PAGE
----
The AUGUST Hedge

A month in the life of a Hedge!


In mid August there used to be a harvest festival called after the ancient Celtic god Lugh. The people used to climb hilltops or gather at rivers and lakes and do outdoor sports like Curragh races off the Aran Islands. Bilberries (fraocháin)


Used be picked, symbols of the first harvest fruits. They create small hedges along paths at Glendalough.


The Gatekeeper or Hedge –Brown can be seen. It loves Bramble flowers and is very common in hedges. It really belongs to meadows but likes the tall grasses on the hedge bank. The males are smaller and darker than the females. The eggs, laid singly on the leaves of grasses, hatch in September and the caterpillars hibernate in October. They continue feeding the following spring and the larva pupates hanging from a blade of grass. The caterpillars are a greenish-greyish colour.


Michael Viney describes an August bunch of wild flowers in Mayo – ‘a sturdy twig of fuchsia, lanterns dangling; spikes of rosy purple loosestrife;, a froth of meadowsweet; flaming orange sprays of montbretia.’ – all often found beside the hedgerow. Herb Robert name might come from its colour herba rubra or red plant. Its hairy stems go red in sunlight and when the flowers hang down it means bad weather. It is a good insect repellent because of its bad smell. It is a species of geranium or cranesbill asthefruits looks like the bill of a crane.

The Speckled Wood is also to be seen in shaded hedges. It produces two generations a year, the first emerges in April.

The Brimstone is sulphur-yellow and its food plants are Buckthorn and Alder. It is one of the few butterlies that spends the winter as an adult. It emerges from the pupa at the end of July and flies along the hedges. The male is a darker yellow than the female.

The Tortoiseshel, the Peacock Painted Lady and the Silver-washed Fritillary may be seen on their food plant the Buddleia. Very rarely Commas may be seen . The Peacock Painted Lady hibernates until the next spring in hollow tree trunks. It lays its eggs in spring on the Stinging nettle Urtica dioica. The Silver-washed Fritillary lays its eggs in the crevices of the trunks of trees, especially in oak. In spring the larvae feed only on the leaves of Dog violet, Viola canina.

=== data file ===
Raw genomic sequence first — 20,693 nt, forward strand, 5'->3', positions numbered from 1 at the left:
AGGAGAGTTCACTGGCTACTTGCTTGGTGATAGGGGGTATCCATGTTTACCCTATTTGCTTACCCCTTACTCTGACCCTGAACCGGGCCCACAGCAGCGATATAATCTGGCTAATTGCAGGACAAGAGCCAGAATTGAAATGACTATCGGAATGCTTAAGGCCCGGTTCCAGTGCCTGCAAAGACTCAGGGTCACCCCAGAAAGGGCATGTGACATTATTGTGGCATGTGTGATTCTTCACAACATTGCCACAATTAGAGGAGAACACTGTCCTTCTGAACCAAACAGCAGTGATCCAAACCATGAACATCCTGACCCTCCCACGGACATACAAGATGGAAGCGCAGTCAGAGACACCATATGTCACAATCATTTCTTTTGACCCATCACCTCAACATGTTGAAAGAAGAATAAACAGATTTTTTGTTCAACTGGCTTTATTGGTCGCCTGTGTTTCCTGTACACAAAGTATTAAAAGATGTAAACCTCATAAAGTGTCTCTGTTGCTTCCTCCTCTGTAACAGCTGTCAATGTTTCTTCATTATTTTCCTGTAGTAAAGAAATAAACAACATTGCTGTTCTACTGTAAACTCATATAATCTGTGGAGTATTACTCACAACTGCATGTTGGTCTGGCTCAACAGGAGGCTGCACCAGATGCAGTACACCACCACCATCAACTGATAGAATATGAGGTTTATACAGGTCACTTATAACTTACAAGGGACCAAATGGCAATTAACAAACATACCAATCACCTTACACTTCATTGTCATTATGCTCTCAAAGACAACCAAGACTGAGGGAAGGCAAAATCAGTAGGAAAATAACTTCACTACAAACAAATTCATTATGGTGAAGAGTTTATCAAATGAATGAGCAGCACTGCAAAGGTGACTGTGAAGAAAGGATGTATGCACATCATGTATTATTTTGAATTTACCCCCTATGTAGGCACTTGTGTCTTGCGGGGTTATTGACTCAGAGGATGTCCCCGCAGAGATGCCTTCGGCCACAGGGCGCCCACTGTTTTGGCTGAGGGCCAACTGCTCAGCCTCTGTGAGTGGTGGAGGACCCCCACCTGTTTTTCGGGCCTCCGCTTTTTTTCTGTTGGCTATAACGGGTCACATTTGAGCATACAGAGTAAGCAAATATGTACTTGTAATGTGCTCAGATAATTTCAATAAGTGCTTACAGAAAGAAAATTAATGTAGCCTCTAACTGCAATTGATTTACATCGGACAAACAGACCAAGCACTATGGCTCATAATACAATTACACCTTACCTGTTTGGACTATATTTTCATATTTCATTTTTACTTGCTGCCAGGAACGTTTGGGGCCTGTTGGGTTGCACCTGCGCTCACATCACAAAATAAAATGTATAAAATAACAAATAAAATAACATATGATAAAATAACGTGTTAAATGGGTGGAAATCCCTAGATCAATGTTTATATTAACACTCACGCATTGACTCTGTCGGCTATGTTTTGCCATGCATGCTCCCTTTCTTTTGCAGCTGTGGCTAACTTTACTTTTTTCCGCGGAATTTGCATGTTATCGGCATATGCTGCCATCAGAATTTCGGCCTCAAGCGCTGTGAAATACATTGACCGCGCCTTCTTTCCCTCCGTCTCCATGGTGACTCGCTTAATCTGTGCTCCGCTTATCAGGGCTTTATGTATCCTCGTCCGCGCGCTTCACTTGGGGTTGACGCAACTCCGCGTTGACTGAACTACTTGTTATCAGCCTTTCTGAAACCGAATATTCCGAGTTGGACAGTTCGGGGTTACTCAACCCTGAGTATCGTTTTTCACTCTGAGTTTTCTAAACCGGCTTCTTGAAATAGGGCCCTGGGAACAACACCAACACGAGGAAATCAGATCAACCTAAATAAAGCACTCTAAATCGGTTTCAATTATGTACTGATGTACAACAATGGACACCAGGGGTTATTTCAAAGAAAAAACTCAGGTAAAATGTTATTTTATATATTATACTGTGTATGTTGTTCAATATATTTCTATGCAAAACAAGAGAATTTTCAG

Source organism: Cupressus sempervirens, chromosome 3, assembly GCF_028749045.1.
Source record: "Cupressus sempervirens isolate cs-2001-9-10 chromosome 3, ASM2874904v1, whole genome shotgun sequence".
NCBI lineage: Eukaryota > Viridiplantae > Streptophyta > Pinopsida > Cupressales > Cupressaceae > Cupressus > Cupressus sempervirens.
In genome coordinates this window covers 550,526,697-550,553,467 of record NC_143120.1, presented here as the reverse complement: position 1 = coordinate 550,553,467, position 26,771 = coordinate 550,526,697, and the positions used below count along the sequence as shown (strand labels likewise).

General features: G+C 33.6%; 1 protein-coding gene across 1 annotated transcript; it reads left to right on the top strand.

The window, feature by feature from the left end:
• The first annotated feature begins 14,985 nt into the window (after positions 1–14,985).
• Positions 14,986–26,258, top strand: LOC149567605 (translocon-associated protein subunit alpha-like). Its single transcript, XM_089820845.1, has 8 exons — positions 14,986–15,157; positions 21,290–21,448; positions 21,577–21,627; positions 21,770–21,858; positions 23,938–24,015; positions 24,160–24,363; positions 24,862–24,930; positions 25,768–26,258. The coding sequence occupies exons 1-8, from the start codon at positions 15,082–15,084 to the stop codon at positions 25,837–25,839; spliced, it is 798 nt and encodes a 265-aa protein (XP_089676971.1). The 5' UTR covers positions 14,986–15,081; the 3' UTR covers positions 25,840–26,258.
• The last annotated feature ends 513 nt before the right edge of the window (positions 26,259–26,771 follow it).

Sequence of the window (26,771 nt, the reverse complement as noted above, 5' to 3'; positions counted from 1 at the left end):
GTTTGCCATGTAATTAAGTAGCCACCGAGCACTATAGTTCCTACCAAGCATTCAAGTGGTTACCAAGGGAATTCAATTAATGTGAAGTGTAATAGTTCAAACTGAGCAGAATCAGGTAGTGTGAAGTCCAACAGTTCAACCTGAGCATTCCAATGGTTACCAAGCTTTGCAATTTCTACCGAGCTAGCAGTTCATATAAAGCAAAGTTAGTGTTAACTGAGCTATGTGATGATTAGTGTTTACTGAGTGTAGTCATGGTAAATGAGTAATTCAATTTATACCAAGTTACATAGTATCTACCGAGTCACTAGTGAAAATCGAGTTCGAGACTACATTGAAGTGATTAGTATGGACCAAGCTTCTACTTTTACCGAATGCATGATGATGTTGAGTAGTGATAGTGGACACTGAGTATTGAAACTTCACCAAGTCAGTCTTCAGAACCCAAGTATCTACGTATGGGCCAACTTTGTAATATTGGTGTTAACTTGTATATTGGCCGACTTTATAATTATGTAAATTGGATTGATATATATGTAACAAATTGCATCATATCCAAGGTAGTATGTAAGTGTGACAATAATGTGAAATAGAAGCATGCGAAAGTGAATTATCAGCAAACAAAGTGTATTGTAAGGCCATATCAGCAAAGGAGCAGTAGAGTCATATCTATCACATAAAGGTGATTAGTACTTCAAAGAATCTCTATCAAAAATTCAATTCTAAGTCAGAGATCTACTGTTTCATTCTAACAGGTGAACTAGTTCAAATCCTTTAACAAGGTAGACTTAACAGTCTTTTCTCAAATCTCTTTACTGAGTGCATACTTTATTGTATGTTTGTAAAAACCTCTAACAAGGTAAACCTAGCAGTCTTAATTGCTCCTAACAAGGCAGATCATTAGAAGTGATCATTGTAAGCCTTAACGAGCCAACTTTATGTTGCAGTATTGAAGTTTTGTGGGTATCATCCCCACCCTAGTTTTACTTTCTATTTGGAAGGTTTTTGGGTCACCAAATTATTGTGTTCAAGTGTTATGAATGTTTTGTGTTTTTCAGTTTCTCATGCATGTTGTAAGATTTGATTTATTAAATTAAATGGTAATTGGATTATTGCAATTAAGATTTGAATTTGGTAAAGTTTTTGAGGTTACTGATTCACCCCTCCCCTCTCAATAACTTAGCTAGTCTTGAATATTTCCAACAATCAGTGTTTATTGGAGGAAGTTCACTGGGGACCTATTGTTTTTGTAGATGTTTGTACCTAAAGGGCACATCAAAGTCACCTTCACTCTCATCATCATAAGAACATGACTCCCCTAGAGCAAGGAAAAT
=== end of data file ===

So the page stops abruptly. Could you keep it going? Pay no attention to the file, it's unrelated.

The ‘briar ball’, ‘Moss-gall’ or ‘Robins pincushion’ can be seen on the Dog-rose (Rosa canina) and Field-rose (Rosa arvensis). They used to be used by apothecaries as remedies for colic and as a diuretic. It is caused by the Gall-wasp or Diplolepsis rosae. The female wasp lays her eggs in the rosebuds in April. The young gall is green but turns red by August and is up to 10 cm in diameter. Inside it has many chambers and each one has white gurp, the larva. They over-winter in the gall, pupate and emerge the next May. The Gall-wasp Periclistus lays its eggs on the ready-made gall, just like the cuckoo uses other ready-made nests for its eggs. Then both of them are attacked by parasitic wasps such as the Chalcid Wasp (Torymus bedeguaris). The female pierces the gall and can get at the larvae. They are also attacked by the Ananichneumon Wasp (Orthopelma) and a chalcid called Oligosthemus which also infects the Periclistus. All these relationships happen in one Robins pincushion! A mite called Eriophytes similis causes uneven green postules along the leaf margins of the blackthorn. The misshapen shoots and distorted leaves or the hawhtorn show damage by the Gall-midge – Dasyneura crataegi. Most galls are found on the oak, for example the Oak-apple and Marble Galls.


The Elephant Hawk-moth can be seen – it is pink and green. Its large caterpillars have markings like big eyes on the head, the body is brown with black lines, with a small spike at the end.

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